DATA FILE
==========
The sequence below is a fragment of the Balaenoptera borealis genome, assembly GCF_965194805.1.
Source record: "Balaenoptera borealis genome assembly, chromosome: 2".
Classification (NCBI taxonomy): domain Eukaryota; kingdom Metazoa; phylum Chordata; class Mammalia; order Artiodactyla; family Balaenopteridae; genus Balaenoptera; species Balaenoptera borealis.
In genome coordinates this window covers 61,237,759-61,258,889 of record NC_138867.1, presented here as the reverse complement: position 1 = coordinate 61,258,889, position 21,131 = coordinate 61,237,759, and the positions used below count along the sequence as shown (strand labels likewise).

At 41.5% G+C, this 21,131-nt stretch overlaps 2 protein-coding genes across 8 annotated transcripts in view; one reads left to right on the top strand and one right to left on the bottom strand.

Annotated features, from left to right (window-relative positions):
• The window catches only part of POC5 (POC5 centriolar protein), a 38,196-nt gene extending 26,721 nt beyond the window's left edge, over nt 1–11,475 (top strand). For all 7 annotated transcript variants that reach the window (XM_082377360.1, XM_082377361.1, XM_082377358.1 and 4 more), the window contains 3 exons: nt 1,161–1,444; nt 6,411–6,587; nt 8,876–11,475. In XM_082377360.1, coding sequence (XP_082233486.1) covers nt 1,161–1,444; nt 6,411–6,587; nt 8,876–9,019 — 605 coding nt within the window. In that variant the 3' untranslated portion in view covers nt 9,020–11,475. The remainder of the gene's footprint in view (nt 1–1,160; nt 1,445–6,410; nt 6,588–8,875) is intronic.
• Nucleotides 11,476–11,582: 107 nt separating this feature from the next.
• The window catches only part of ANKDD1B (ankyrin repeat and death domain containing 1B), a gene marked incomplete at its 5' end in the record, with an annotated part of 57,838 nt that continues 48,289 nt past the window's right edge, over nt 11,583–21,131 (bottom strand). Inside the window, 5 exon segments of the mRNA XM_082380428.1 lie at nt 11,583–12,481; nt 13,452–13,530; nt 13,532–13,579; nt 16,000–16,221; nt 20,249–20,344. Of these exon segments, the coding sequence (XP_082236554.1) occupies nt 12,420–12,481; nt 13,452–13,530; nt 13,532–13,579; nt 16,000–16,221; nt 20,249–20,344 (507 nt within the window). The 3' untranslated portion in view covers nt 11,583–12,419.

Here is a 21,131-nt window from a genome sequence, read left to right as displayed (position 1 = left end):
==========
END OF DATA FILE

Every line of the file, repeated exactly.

The sequence below is a fragment of the Balaenoptera borealis genome, assembly GCF_965194805.1.
Source record: "Balaenoptera borealis genome assembly, chromosome: 2".
Classification (NCBI taxonomy): domain Eukaryota; kingdom Metazoa; phylum Chordata; class Mammalia; order Artiodactyla; family Balaenopteridae; genus Balaenoptera; species Balaenoptera borealis.
In genome coordinates this window covers 61,237,759-61,258,889 of record NC_138867.1, presented here as the reverse complement: position 1 = coordinate 61,258,889, position 21,131 = coordinate 61,237,759, and the positions used below count along the sequence as shown (strand labels likewise).

At 41.5% G+C, this 21,131-nt stretch overlaps 2 protein-coding genes across 8 annotated transcripts in view; one reads left to right on the top strand and one right to left on the bottom strand.

Annotated features, from left to right (window-relative positions):
• The window catches only part of POC5 (POC5 centriolar protein), a 38,196-nt gene extending 26,721 nt beyond the window's left edge, over nt 1–11,475 (top strand). For all 7 annotated transcript variants that reach the window (XM_082377360.1, XM_082377361.1, XM_082377358.1 and 4 more), the window contains 3 exons: nt 1,161–1,444; nt 6,411–6,587; nt 8,876–11,475. In XM_082377360.1, coding sequence (XP_082233486.1) covers nt 1,161–1,444; nt 6,411–6,587; nt 8,876–9,019 — 605 coding nt within the window. In that variant the 3' untranslated portion in view covers nt 9,020–11,475. The remainder of the gene's footprint in view (nt 1–1,160; nt 1,445–6,410; nt 6,588–8,875) is intronic.
• Nucleotides 11,476–11,582: 107 nt separating this feature from the next.
• The window catches only part of ANKDD1B (ankyrin repeat and death domain containing 1B), a gene marked incomplete at its 5' end in the record, with an annotated part of 57,838 nt that continues 48,289 nt past the window's right edge, over nt 11,583–21,131 (bottom strand). Inside the window, 5 exon segments of the mRNA XM_082380428.1 lie at nt 11,583–12,481; nt 13,452–13,530; nt 13,532–13,579; nt 16,000–16,221; nt 20,249–20,344. Of these exon segments, the coding sequence (XP_082236554.1) occupies nt 12,420–12,481; nt 13,452–13,530; nt 13,532–13,579; nt 16,000–16,221; nt 20,249–20,344 (507 nt within the window). The 3' untranslated portion in view covers nt 11,583–12,419.

Here is a 21,131-nt window from a genome sequence, read left to right as displayed (position 1 = left end):